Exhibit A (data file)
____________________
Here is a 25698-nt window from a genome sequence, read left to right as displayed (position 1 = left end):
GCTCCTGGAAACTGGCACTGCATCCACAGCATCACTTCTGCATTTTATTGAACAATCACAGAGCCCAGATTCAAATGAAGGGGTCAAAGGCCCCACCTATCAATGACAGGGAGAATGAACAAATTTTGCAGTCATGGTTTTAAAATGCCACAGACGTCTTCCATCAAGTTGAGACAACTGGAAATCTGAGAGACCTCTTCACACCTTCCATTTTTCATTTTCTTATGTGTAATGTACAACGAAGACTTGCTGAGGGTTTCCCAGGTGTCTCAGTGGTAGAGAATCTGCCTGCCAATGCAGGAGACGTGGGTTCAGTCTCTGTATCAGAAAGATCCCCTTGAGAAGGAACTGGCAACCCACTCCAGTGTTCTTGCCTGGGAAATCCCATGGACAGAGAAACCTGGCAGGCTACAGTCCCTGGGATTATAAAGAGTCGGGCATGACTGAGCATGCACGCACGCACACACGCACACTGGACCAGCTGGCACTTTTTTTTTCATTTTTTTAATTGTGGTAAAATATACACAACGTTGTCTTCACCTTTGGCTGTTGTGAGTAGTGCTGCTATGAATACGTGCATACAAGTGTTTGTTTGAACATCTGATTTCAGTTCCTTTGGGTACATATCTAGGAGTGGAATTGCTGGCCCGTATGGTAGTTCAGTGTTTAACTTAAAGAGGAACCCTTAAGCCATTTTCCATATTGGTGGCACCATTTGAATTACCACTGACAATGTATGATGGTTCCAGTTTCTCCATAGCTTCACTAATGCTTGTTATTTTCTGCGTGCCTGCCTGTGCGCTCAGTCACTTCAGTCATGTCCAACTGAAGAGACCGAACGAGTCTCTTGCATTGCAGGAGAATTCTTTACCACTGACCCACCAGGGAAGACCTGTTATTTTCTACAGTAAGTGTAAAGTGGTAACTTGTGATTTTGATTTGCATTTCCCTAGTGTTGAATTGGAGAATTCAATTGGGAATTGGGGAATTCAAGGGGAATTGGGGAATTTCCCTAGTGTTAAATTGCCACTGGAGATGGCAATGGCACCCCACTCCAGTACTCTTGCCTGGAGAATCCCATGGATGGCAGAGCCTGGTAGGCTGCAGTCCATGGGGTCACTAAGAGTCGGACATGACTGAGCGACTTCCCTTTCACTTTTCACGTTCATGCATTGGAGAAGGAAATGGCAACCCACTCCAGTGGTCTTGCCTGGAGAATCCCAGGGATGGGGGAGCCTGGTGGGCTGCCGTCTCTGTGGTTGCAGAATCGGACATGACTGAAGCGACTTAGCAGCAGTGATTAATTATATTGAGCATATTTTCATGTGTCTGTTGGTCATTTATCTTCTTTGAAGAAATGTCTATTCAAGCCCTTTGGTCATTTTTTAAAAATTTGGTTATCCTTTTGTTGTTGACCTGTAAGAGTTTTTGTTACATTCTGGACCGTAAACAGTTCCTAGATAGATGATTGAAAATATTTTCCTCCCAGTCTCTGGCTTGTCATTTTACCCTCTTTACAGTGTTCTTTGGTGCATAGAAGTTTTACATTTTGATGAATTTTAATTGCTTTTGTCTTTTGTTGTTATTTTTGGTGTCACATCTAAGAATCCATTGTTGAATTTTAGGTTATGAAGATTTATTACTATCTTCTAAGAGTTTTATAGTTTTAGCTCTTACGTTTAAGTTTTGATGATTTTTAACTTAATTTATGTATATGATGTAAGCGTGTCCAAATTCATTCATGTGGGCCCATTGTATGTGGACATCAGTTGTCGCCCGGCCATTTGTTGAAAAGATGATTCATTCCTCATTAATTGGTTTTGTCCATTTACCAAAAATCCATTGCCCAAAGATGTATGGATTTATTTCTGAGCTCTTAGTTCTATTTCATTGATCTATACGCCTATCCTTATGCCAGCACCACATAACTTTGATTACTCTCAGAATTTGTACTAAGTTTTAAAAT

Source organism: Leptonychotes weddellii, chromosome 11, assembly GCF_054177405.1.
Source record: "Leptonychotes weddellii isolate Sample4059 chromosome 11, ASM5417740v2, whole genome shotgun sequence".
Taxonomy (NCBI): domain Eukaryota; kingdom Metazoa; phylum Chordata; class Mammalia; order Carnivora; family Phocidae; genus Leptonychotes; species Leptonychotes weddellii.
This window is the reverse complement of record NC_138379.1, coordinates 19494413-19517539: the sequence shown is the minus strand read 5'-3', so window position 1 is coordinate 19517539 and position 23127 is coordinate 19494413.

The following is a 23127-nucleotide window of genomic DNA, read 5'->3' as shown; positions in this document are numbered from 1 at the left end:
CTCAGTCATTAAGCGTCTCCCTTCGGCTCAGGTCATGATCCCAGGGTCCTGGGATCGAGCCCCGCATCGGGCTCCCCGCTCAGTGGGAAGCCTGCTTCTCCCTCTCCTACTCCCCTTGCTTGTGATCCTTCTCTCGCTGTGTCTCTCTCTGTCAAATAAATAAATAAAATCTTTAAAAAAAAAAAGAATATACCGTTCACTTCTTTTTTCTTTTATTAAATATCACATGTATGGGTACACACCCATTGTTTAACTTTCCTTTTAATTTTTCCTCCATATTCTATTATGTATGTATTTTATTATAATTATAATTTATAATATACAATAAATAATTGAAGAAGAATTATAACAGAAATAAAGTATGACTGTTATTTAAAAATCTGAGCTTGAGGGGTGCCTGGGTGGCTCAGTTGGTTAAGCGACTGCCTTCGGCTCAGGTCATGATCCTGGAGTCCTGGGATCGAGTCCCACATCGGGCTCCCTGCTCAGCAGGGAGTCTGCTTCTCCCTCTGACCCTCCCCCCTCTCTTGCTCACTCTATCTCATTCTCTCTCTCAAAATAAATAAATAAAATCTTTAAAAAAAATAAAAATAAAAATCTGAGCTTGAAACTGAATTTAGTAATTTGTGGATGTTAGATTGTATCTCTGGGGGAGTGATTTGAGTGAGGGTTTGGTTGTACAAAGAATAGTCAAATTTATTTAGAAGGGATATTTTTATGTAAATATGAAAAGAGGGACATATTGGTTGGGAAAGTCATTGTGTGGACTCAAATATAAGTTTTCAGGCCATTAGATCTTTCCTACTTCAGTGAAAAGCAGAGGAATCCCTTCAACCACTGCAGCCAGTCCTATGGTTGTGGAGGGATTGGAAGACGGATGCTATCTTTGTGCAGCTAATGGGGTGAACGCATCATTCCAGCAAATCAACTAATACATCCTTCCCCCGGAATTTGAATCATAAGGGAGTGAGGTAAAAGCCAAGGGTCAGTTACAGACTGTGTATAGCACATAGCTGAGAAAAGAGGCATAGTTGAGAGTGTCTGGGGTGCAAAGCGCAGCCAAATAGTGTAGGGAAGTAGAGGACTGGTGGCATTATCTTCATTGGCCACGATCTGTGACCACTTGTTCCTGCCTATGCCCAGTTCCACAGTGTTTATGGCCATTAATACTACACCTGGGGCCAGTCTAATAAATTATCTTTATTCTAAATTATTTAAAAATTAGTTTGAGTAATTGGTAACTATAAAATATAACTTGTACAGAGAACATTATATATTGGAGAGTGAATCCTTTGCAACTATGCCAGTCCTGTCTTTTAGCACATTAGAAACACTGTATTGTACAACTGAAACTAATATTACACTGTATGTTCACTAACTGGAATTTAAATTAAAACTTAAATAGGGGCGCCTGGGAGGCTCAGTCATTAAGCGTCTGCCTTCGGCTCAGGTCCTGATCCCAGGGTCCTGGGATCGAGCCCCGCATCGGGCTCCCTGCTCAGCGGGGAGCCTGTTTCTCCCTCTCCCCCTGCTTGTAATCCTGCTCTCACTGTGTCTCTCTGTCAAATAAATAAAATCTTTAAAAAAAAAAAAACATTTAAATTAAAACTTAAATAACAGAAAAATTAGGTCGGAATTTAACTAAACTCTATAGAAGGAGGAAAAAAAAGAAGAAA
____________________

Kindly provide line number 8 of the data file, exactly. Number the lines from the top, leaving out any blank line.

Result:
CTCAGTCATTAAGCGTCTCCCTTCGGCTCAGGTCATGATCCCAGGGTCCTGGGATCGAGCCCCGCATCGGGCTCCCCGCTCAGTGGGAAGCCTGCTTCTCCCTCTCCTACTCCCCTTGCTTGTGATCCTTCTCTCGCTGTGTCTCTCTCTGTCAAATAAATAAATAAAATCTTTAAAAAAAAAAAGAATATACCGTTCACTTCTTTTTTCTTTTATTAAATATCACATGTATGGGTACACACCCATTGTTTAACTTTCCTTTTAATTTTTCCTCCATATTCTATTATGTATGTATTTTATTATAATTATAATTTATAATATACAATAAATAATTGAAGAAGAATTATAACAGAAATAAAGTATGACTGTTATTTAAAAATCTGAGCTTGAGGGGTGCCTGGGTGGCTCAGTTGGTTAAGCGACTGCCTTCGGCTCAGGTCATGATCCTGGAGTCCTGGGATCGAGTCCCACATCGGGCTCCCTGCTCAGCAGGGAGTCTGCTTCTCCCTCTGACCCTCCCCCCTCTCTTGCTCACTCTATCTCATTCTCTCTCTCAAAATAAATAAATAAAATCTTTAAAAAAAATAAAAATAAAAATCTGAGCTTGAAACTGAATTTAGTAATTTGTGGATGTTAGATTGTATCTCTGGGGGAGTGATTTGAGTGAGGGTTTGGTTGTACAAAGAATAGTCAAATTTATTTAGAAGGGATATTTTTATGTAAATATGAAAAGAGGGACATATTGGTTGGGAAAGTCATTGTGTGGACTCAAATATAAGTTTTCAGGCCATTAGATCTTTCCTACTTCAGTGAAAAGCAGAGGAATCCCTTCAACCACTGCAGCCAGTCCTATGGTTGTGGAGGGATTGGAAGACGGATGCTATCTTTGTGCAGCTAATGGGGTGAACGCATCATTCCAGCAAATCAACTAATACATCCTTCCCCCGGAATTTGAATCATAAGGGAGTGAGGTAAAAGCCAAGGGTCAGTTACAGACTGTGTATAGCACATAGCTGAGAAAAGAGGCATAGTTGAGAGTGTCTGGGGTGCAAAGCGCAGCCAAATAGTGTAGGGAAGTAGAGGACTGGTGGCATTATCTTCATTGGCCACGATCTGTGACCACTTGTTCCTGCCTATGCCCAGTTCCACAGTGTTTATGGCCATTAATACTACACCTGGGGCCAGTCTAATAAATTATCTTTATTCTAAATTATTTAAAAATTAGTTTGAGTAATTGGTAACTATAAAATATAACTTGTACAGAGAACATTATATATTGGAGAGTGAATCCTTTGCAACTATGCCAGTCCTGTCTTTTAGCACATTAGAAACACTGTATTGTACAACTGAAACTAATATTACACTGTATGTTCACTAACTGGAATTTAAATTAAAACTTAAATAGGGGCGCCTGGGAGGCTCAGTCATTAAGCGTCTGCCTTCGGCTCAGGTCCTGATCCCAGGGTCCTGGGATCGAGCCCCGCATCGGGCTCCCTGCTCAGCGGGGAGCCTGTTTCTCCCTCTCCCCCTGCTTGTAATCCTGCTCTCACTGTGTCTCTCTGTCAAATAAATAAAATCTTTAAAAAAAAAAAAACATTTAAATTAAAACTTAAATAACAGAAAAATTAGGTCGGAATTTAACTAAACTCTATAGAAGGAGGAAAAAAAAGAAGAAA